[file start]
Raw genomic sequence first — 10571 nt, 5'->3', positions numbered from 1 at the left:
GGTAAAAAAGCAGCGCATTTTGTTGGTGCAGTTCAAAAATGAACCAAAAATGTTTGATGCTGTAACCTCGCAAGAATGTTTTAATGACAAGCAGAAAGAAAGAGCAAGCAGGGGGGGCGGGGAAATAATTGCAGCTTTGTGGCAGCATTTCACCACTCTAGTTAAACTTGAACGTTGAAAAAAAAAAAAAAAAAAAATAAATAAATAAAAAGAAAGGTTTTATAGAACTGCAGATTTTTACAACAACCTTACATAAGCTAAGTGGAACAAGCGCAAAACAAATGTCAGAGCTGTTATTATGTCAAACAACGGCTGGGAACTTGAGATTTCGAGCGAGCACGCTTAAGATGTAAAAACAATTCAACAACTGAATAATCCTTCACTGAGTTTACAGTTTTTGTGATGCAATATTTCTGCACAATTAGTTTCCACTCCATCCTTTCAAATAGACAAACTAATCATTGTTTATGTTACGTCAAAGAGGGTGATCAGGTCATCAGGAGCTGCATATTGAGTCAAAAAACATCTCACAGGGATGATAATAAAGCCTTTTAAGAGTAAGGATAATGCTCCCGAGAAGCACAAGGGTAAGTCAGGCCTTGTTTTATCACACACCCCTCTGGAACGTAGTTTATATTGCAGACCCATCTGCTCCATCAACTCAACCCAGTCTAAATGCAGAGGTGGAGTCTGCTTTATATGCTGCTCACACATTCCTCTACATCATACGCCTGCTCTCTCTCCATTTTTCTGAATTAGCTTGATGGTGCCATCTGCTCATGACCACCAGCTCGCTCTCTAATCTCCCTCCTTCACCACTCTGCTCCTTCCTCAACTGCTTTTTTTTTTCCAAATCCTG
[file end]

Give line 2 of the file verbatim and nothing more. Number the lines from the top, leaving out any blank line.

GGTAAAAAAGCAGCGCATTTTGTTGGTGCAGTTCAAAAATGAACCAAAAATGTTTGATGCTGTAACCTCGCAAGAATGTTTTAATGACAAGCAGAAAGAAAGAGCAAGCAGGGGGGGCGGGGAAATAATTGCAGCTTTGTGGCAGCATTTCACCACTCTAGTTAAACTTGAACGTTGAAAAAAAAAAAAAAAAAAAATAAATAAATAAAAAGAAAGGTTTTATAGAACTGCAGATTTTTACAACAACCTTACATAAGCTAAGTGGAACAAGCGCAAAACAAATGTCAGAGCTGTTATTATGTCAAACAACGGCTGGGAACTTGAGATTTCGAGCGAGCACGCTTAAGATGTAAAAACAATTCAACAACTGAATAATCCTTCACTGAGTTTACAGTTTTTGTGATGCAATATTTCTGCACAATTAGTTTCCACTCCATCCTTTCAAATAGACAAACTAATCATTGTTTATGTTACGTCAAAGAGGGTGATCAGGTCATCAGGAGCTGCATATTGAGTCAAAAAACATCTCACAGGGATGATAATAAAGCCTTTTAAGAGTAAGGATAATGCTCCCGAGAAGCACAAGGGTAAGTCAGGCCTTGTTTTATCACACACCCCTCTGGAACGTAGTTTATATTGCAGACCCATCTGCTCCATCAACTCAACCCAGTCTAAATGCAGAGGTGGAGTCTGCTTTATATGCTGCTCACACATTCCTCTACATCATACGCCTGCTCTCTCTCCATTTTTCTGAATTAGCTTGATGGTGCCATCTGCTCATGACCACCAGCTCGCTCTCTAATCTCCCTCCTTCACCACTCTGCTCCTTCCTCAACTGCTTTTTTTTTTCCAAATCCTG